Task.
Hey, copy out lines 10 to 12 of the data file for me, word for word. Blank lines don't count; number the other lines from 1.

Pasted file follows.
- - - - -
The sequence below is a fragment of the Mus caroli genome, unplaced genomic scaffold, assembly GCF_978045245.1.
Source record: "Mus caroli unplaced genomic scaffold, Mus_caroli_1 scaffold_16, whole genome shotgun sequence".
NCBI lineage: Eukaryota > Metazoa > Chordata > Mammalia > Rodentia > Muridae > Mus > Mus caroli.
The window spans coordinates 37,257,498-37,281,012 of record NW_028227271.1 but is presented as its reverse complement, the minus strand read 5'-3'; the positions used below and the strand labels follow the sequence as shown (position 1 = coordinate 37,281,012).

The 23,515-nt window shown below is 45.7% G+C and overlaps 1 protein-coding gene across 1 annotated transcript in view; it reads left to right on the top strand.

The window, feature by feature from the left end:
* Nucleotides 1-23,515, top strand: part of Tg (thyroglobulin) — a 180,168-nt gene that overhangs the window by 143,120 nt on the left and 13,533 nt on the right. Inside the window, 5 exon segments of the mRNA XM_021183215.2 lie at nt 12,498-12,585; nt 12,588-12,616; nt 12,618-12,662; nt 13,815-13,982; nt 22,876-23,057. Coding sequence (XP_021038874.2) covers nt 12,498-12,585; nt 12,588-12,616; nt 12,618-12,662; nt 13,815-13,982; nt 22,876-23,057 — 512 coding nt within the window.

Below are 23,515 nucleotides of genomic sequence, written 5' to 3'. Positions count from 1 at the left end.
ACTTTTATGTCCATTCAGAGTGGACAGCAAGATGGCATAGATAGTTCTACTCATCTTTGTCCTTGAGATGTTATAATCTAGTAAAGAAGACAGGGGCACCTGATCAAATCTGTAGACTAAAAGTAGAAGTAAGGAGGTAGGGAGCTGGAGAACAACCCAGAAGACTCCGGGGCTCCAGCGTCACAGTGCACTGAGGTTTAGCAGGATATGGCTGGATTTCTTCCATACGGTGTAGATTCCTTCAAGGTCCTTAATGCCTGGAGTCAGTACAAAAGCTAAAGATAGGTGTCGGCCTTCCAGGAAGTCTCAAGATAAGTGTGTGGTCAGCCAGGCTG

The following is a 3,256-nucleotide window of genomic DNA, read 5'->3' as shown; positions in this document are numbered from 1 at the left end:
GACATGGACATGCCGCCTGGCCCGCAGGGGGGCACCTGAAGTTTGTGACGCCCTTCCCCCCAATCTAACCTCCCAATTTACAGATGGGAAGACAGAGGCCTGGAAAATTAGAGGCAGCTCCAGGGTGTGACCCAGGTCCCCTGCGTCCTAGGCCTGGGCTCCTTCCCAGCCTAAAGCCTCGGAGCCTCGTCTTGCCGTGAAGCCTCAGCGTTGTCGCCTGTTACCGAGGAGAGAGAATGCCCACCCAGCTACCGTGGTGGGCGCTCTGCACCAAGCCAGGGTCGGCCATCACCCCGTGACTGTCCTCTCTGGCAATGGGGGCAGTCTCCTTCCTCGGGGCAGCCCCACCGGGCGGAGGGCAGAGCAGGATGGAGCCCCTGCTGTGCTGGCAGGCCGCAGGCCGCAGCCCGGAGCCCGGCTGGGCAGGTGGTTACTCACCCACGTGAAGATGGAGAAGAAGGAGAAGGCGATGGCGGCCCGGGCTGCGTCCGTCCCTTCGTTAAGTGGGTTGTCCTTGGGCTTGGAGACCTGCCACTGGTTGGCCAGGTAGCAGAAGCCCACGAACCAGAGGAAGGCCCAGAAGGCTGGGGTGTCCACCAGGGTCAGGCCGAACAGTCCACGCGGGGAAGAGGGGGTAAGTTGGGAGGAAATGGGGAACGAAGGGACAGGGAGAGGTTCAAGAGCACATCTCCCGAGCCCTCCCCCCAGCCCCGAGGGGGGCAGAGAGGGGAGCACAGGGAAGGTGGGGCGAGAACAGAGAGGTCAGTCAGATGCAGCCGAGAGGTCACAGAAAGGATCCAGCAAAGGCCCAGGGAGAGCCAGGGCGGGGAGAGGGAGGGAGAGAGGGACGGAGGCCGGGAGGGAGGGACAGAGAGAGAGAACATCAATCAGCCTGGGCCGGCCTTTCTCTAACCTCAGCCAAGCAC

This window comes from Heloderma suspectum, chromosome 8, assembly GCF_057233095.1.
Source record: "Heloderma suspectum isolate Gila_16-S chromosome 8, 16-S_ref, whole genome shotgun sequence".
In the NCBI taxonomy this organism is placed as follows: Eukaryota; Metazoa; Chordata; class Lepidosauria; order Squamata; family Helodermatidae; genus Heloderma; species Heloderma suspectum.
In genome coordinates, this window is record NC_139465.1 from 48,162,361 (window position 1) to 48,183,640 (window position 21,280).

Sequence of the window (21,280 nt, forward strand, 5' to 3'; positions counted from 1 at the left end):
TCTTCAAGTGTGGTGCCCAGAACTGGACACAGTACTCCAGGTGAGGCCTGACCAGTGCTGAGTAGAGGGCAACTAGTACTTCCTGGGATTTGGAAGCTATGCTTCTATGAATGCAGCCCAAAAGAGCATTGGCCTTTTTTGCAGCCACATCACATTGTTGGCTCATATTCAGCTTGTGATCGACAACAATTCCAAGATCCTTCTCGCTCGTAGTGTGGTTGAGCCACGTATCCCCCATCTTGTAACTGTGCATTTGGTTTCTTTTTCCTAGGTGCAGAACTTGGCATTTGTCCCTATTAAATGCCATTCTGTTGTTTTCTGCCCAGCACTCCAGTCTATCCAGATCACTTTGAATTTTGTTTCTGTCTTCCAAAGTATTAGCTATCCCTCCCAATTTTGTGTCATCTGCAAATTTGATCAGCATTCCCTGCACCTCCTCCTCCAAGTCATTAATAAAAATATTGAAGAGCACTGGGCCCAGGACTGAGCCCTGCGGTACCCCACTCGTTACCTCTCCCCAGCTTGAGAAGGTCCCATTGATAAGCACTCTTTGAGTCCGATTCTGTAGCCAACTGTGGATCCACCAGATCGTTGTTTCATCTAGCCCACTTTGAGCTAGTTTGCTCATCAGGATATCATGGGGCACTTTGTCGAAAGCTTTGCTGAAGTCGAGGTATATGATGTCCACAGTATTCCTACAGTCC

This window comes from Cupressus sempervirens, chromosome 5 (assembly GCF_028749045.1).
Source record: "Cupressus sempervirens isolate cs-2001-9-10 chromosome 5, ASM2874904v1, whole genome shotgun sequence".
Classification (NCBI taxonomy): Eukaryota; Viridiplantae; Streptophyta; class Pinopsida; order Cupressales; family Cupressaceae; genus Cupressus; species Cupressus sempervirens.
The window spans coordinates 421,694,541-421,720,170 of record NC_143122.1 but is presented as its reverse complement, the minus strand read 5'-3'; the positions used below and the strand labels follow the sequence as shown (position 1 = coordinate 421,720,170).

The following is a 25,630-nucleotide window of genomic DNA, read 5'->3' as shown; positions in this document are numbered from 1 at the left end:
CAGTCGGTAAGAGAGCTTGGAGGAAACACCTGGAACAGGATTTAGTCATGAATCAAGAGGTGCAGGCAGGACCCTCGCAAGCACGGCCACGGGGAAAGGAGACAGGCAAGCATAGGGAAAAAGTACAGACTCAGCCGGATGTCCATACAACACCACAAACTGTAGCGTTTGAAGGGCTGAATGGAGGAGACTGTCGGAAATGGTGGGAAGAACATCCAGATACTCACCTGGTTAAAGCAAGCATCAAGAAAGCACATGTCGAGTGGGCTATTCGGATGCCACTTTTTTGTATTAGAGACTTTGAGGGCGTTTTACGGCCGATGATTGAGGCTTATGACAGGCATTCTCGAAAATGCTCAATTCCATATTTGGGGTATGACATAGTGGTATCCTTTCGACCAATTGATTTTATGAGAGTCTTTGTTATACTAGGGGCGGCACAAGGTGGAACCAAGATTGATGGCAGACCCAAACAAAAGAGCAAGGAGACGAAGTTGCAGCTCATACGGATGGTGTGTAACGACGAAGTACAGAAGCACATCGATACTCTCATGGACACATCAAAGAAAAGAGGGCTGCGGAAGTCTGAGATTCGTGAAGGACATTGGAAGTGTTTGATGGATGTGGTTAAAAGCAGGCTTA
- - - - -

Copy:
The following is a 3,256-nucleotide window of genomic DNA, read 5'->3' as shown; positions in this document are numbered from 1 at the left end:
GACATGGACATGCCGCCTGGCCCGCAGGGGGGCACCTGAAGTTTGTGACGCCCTTCCCCCCAATCTAACCTCCCAATTTACAGATGGGAAGACAGAGGCCTGGAAAATTAGAGGCAGCTCCAGGGTGTGACCCAGGTCCCCTGCGTCCTAGGCCTGGGCTCCTTCCCAGCCTAAAGCCTCGGAGCCTCGTCTTGCCGTGAAGCCTCAGCGTTGTCGCCTGTTACCGAGGAGAGAGAATGCCCACCCAGCTACCGTGGTGGGCGCTCTGCACCAAGCCAGGGTCGGCCATCACCCCGTGACTGTCCTCTCTGGCAATGGGGGCAGTCTCCTTCCTCGGGGCAGCCCCACCGGGCGGAGGGCAGAGCAGGATGGAGCCCCTGCTGTGCTGGCAGGCCGCAGGCCGCAGCCCGGAGCCCGGCTGGGCAGGTGGTTACTCACCCACGTGAAGATGGAGAAGAAGGAGAAGGCGATGGCGGCCCGGGCTGCGTCCGTCCCTTCGTTAAGTGGGTTGTCCTTGGGCTTGGAGACCTGCCACTGGTTGGCCAGGTAGCAGAAGCCCACGAACCAGAGGAAGGCCCAGAAGGCTGGGGTGTCCACCAGGGTCAGGCCGAACAGTCCACGCGGGGAAGAGGGGGTAAGTTGGGAGGAAATGGGGAACGAAGGGACAGGGAGAGGTTCAAGAGCACATCTCCCGAGCCCTCCCCCCAGCCCCGAGGGGGGCAGAGAGGGGAGCACAGGGAAGGTGGGGCGAGAACAGAGAGGTCAGTCAGATGCAGCCGAGAGGTCACAGAAAGGATCCAGCAAAGGCCCAGGGAGAGCCAGGGCGGGGAGAGGGAGGGAGAGAGGGACGGAGGCCGGGAGGGAGGGACAGAGAGAGAGAACATCAATCAGCCTGGGCCGGCCTTTCTCTAACCTCAGCCAAGCAC

This window comes from Heloderma suspectum, chromosome 8, assembly GCF_057233095.1.